The concept was to increase the isotropic Young's modulus by the optimum combination of reinforcing particles and steel matrices, and thermodynamic considerations strongly supported the most effective contribution of TiB2 to this purpose.
    Calculated phase diagrams located the narrow two-phase region of ferrite (α)+ TiB2 along the pseudo-binary system of (Fe-17Cr)-TiB2 in a wide temperature range. The proved phase stability and the small solubility of iron/chromium in TiB2 were considered most responsible for maintaining its own high modulus of 540 GPa in the steel matrix.
    In conventional powder metallurgy techniques, TiB2 particles were successfully dispersed in the matrix using commercial TiB2 powders, or synthesized through the in-situ reaction of ferro-titanium and ferro-boron powders.
    The measured Young's modulus of the HMS agreed well with the theoretically predicted value, and at 46 vol% TiB2, the specific modulus reached twice of those of conventional steels owing to its reduced density.
  • Effect of Isothermal Holding in Austenite Region on Proeutectoid Ferrite Growth Rate in a V-C-N Steel

    pp. 592-597

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    The mechanism of retarded growth rate of intergranular proeutectoid ferrite in a V-C-N steel has been investigated by examining the effect of holding in austenite region during cooling from the solutioning prior to the isothermal transformation at 600°C. The growth rate increases and the transformation start time decreases by increasing the holding temperature, while a C-curve behaviors appears. The growth rate can be ascribed to the supersaturation of C at the transformation interface. THERMO-CALC calculation indicates that substantial precipitation of V(C, N) takes place in the V-C-N steel and the fraction of C in the precipitate decreases with the increasing holding temperature. Analysis of the transformation kinetics in terms of the Johnson-Mehl-Avrami equation shows a two-step process, suggesting decrease in the ferrite nucleation rate by the holding. It is concluded that absorption of C into the precipitate during the incubation period decreases the supersaturation of C at the transformation interface.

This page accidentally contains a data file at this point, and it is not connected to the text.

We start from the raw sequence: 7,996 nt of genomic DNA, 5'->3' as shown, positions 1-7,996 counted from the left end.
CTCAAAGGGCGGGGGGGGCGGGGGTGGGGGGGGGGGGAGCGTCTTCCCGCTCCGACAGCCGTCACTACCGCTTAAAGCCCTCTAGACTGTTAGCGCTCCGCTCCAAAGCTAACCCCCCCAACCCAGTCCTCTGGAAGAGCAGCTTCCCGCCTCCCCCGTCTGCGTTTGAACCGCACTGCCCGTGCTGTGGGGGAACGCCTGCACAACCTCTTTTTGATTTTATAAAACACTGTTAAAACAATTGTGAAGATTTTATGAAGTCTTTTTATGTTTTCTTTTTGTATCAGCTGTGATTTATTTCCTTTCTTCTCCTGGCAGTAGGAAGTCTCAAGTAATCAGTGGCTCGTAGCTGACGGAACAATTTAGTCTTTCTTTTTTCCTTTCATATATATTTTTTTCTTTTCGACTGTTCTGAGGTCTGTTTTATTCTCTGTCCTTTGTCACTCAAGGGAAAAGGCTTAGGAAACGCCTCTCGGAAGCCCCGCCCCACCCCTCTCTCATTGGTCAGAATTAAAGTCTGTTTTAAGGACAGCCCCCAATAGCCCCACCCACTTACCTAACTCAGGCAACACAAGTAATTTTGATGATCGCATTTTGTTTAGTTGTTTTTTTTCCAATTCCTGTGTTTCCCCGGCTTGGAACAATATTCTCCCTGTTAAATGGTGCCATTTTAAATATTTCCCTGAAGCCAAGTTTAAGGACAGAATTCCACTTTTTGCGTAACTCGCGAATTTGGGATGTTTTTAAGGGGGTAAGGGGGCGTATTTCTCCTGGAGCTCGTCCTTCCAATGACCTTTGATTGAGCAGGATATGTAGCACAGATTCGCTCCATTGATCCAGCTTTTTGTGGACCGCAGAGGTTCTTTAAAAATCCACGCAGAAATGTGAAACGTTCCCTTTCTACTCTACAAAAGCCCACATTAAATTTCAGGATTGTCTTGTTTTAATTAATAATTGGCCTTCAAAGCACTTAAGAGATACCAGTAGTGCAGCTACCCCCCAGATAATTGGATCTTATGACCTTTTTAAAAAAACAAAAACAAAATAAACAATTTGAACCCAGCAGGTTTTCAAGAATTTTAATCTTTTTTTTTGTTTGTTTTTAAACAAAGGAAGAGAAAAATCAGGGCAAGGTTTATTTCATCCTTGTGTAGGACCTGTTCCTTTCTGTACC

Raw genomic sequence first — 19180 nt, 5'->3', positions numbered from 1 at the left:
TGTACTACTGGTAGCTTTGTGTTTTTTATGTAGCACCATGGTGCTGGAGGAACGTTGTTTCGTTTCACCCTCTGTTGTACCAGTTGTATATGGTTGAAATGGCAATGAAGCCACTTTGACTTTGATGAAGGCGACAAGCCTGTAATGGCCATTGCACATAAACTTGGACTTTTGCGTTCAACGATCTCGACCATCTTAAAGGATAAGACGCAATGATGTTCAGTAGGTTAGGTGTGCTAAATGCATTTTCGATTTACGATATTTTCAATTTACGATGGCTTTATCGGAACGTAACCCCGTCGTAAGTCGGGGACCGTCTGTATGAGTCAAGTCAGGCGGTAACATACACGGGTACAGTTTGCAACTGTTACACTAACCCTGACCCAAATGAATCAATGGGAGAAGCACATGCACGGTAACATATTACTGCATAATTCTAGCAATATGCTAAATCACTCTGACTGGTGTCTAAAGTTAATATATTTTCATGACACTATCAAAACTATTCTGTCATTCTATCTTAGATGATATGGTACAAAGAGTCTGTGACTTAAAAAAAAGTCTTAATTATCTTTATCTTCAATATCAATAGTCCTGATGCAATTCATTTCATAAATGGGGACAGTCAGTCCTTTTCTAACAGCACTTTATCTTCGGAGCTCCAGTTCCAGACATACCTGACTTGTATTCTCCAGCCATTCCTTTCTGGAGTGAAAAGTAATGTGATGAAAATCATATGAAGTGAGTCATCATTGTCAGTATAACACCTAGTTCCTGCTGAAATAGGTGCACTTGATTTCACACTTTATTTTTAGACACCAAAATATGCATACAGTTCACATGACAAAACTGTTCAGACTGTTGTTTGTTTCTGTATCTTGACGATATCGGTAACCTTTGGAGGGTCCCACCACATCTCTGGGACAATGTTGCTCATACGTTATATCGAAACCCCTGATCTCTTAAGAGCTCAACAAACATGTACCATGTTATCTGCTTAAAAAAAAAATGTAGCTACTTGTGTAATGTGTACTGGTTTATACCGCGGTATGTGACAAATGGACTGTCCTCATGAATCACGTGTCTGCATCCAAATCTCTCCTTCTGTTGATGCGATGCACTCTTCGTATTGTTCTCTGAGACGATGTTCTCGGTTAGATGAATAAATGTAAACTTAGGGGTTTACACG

• A Consideration on Dynamics of R & D and Possibility of Its Application to Steel Technology

    pp. 598-602

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    Relationship between R&D resource input and R&D output is dynamic in nature. If this dynamics is understood well by researchers and engineers, it can help them plan and perform R&D effectively. There have been several proposed dynamic models, but they are intended for planning and analysis for managerial purposes and not necessarily describe and predict dynamics. It is shown in this paper that, based on simple hypotheses, a simple qualitative equation describing R&D dynamics can be obtained where basic variable describing technological competitiveness is taken as technological stock. The hypotheses are in the following: ( 1 ) Relative increment in technological stock (ΔS/S) is proportional to relative increment in cumulative resource input (ΔR/R). ( 2 ) Technological stock decreases with time at a constant rate. ( 3 ) There is a certain delay time for the resource input to produce result. The resulting equation is as follows:
    S=R(t-γ)αet
    where α is an efficiency parameter, β is a decay or obsolescence parameter, and γ is delay time. For examples, this equation together with another minor hypothesis can describe well-known favorable effects of focused resource investment, switching of R&D subject, and top-heavy investment. The meanings of these parameters are also discussed in relation to the efficiency in R&D. The model can also be applied to various case studies of resource input and R&D output.
  • Combustion and Reaction of Coarse-sized Pulverized Coal in Blast Furnace

    pp. 603-608

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    In order to establish the coarse-sized pulverized coal injection technology in the blast furnace, the behavior of pulverized coal with the characteristic diameter of 350450μm has been investigated concerning the pyrolysis, combustion, gasification and accumulation, by use of two kinds of model experiment; one is the vertical tower type reactor called the combustion model and the other is the blast furnace type reactor called the hot model.
    The coarse-sized coal is split and the small-sized coal is generated in the combustion model experiment. As a result, the combustion efficiency of coarse-sized coal is 10% lower than that of small-sized coal with the characteristic diameter of 50 μm.
    As the coarse-sized unburnt char is gasified preferentially against coke in the lower part of the hot model, char is little accumulated in the model and little flown out of the top.
    In the actual operation at Muroran No.2 blast furnace with 150 kg/t-pig injection of coarse-sized coal, the stable operation has been performed in which the permeability deterioration and deadman temperature drop are not occurred, and the unburnt char is little flown out of the furnace top.